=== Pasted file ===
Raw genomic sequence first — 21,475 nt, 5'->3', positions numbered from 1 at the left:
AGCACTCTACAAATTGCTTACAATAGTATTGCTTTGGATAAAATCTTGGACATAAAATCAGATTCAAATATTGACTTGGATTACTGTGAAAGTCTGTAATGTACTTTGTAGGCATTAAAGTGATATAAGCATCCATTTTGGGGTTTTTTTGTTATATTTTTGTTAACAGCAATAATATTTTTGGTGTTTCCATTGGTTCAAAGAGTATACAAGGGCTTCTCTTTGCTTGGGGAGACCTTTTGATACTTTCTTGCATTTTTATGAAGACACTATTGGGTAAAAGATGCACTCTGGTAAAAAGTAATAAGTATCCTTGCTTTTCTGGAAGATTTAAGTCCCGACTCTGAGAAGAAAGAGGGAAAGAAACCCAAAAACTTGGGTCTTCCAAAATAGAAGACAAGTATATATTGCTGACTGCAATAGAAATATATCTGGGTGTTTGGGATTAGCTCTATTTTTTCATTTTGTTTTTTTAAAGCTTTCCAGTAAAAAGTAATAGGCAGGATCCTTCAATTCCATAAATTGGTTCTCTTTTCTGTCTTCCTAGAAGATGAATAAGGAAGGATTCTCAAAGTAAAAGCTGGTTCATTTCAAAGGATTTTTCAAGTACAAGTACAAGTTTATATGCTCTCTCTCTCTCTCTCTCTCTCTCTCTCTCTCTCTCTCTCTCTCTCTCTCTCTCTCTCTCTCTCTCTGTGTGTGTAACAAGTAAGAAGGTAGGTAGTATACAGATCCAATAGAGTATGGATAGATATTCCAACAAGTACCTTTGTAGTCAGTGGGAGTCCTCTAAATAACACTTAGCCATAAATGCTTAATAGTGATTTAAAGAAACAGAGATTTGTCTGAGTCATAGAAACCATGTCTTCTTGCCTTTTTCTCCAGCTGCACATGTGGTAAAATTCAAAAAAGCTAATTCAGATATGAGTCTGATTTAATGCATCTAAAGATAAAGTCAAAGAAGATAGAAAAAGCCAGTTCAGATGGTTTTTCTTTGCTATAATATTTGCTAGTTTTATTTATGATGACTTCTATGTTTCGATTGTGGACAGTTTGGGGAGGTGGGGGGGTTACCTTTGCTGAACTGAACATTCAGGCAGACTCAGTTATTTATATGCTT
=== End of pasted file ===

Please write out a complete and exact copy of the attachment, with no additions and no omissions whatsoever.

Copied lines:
Raw genomic sequence first — 21,475 nt, 5'->3', positions numbered from 1 at the left:
AGCACTCTACAAATTGCTTACAATAGTATTGCTTTGGATAAAATCTTGGACATAAAATCAGATTCAAATATTGACTTGGATTACTGTGAAAGTCTGTAATGTACTTTGTAGGCATTAAAGTGATATAAGCATCCATTTTGGGGTTTTTTTGTTATATTTTTGTTAACAGCAATAATATTTTTGGTGTTTCCATTGGTTCAAAGAGTATACAAGGGCTTCTCTTTGCTTGGGGAGACCTTTTGATACTTTCTTGCATTTTTATGAAGACACTATTGGGTAAAAGATGCACTCTGGTAAAAAGTAATAAGTATCCTTGCTTTTCTGGAAGATTTAAGTCCCGACTCTGAGAAGAAAGAGGGAAAGAAACCCAAAAACTTGGGTCTTCCAAAATAGAAGACAAGTATATATTGCTGACTGCAATAGAAATATATCTGGGTGTTTGGGATTAGCTCTATTTTTTCATTTTGTTTTTTTAAAGCTTTCCAGTAAAAAGTAATAGGCAGGATCCTTCAATTCCATAAATTGGTTCTCTTTTCTGTCTTCCTAGAAGATGAATAAGGAAGGATTCTCAAAGTAAAAGCTGGTTCATTTCAAAGGATTTTTCAAGTACAAGTACAAGTTTATATGCTCTCTCTCTCTCTCTCTCTCTCTCTCTCTCTCTCTCTCTCTCTCTCTCTCTCTCTCTCTCTCTCTCTGTGTGTGTAACAAGTAAGAAGGTAGGTAGTATACAGATCCAATAGAGTATGGATAGATATTCCAACAAGTACCTTTGTAGTCAGTGGGAGTCCTCTAAATAACACTTAGCCATAAATGCTTAATAGTGATTTAAAGAAACAGAGATTTGTCTGAGTCATAGAAACCATGTCTTCTTGCCTTTTTCTCCAGCTGCACATGTGGTAAAATTCAAAAAAGCTAATTCAGATATGAGTCTGATTTAATGCATCTAAAGATAAAGTCAAAGAAGATAGAAAAAGCCAGTTCAGATGGTTTTTCTTTGCTATAATATTTGCTAGTTTTATTTATGATGACTTCTATGTTTCGATTGTGGACAGTTTGGGGAGGTGGGGGGGTTACCTTTGCTGAACTGAACATTCAGGCAGACTCAGTTATTTATATGCTT